31 October 2015

Bringing books to children in remote areas

Story by Heamakarn Sricharatchanya / Video by Metee Thuentap

This story was published in Bangkok Post newspaper on 31 October 2015 

Mae Hong Son, 31 October 2015 Today is a very special day for Apisit Sripornlumlert and his friends at Ban Huay Pueng school, which nestles between towering mountains in Mae La Noi district in the northern province of Mae Hong Son. It is the day that the mobile library is coming to their remote school, bringing them more than 1,200 children’s books.

23 August 2015

Small schools and quality education

By Hugh Delaney

With only 72 students, Noen Wiang in Nakhon Sawan Province is a small school. That’s not exceptional in Thailand, where over 50% of schools fall into the small school category – defined as having less than 120 students. With a declining population, the number of small schools in Thailand is expected to increase over the coming years, with most small schools located in rural areas.

Kindergarten children learning about shapes and sizes
Prapaphak Jadjan has been Director of Noen Wiang for ten years, and with a teaching staff of only four, she has in the past struggled to provide quality teaching across all grades from Kindergarten through to sixth grade.

18 August 2015

School providing enjoyable learning in mother tongue of local children

Left to right, Siti Aishah Hama, Nihanifa, Muhamad Ikram, Makolifi Abu, Mahdi Ali – first and second grade pupils at Ban Lada School, Pattani Province
By Hugh Delaney

On a recent visit to Pattani Province in the South of Thailand, I paid a visit to a small but remarkable school which is transforming the way in which children are learning. I am quite new to Thailand myself, having arrived in June this year to work with UNICEF on its education programme and I am still learning about the education system and how schools operate in the country. This visit to Ban Lada School and the teachers, parents and children I met and spoke to provided me with a better understanding of what schools and local education authorities are doing to overcome challenges to providing quality education for all children.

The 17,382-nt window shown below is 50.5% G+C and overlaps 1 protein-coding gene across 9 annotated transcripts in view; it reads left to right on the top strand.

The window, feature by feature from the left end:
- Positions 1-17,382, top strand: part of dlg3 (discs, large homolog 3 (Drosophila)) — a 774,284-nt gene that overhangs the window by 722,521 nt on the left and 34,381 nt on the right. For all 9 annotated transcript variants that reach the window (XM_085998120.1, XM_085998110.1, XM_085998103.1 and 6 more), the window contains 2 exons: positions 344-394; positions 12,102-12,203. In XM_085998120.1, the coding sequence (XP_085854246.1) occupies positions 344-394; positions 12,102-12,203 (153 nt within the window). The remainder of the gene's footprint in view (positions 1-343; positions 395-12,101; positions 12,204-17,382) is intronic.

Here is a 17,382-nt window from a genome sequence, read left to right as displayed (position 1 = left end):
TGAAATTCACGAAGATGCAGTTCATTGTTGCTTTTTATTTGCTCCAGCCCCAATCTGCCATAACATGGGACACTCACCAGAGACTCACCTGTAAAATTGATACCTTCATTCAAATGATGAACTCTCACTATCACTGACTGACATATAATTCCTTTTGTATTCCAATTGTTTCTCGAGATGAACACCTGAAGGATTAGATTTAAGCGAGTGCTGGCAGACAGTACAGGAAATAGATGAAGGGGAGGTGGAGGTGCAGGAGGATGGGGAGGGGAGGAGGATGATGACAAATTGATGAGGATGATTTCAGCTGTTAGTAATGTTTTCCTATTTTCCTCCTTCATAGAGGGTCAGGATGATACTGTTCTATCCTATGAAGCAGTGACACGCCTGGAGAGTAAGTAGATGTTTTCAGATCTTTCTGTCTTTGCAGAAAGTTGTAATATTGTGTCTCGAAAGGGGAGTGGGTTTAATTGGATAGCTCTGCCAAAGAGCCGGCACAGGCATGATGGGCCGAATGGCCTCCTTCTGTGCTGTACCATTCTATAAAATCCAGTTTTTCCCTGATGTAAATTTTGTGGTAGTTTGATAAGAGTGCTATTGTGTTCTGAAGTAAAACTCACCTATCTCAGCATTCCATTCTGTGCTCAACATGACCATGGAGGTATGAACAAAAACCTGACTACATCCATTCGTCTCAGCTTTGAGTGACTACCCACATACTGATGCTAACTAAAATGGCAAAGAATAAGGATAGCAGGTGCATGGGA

10 August 2015

Paula Taylor: Breastfeeding is possible for working moms

Story by Heamakarn Sricharatchanya / Video and photos by Metee Thuentap

Bangkok, 11 August 2015 – To mark World Breastfeeding Week on 1-7 August 2015, UNICEF takes Paula Taylor, Friend of UNICEF, on a field visit to a factory of Marigot Jewellery (Thailand) Co. Ltd. in Bangpu Industrial Estate in Samut Prakan province. Marigot is one of the model workplaces that supports working mothers to breastfeed. Inside the factory, there is a breastfeeding room where staff can come to express breastmilk 2-3 times per day. Refrigerator is also provided so staff can store breastmilk that they collect. A nurse is there to help give advice to working mothers who have problems breastfeeding.

17 February 2015

Not for sale: protecting children exploited for sex in Thailand

Saeng holds a picture he’s drawn of a woman dressed in designer clothes.
© UNICEF EAPRO/2014/Andy Brown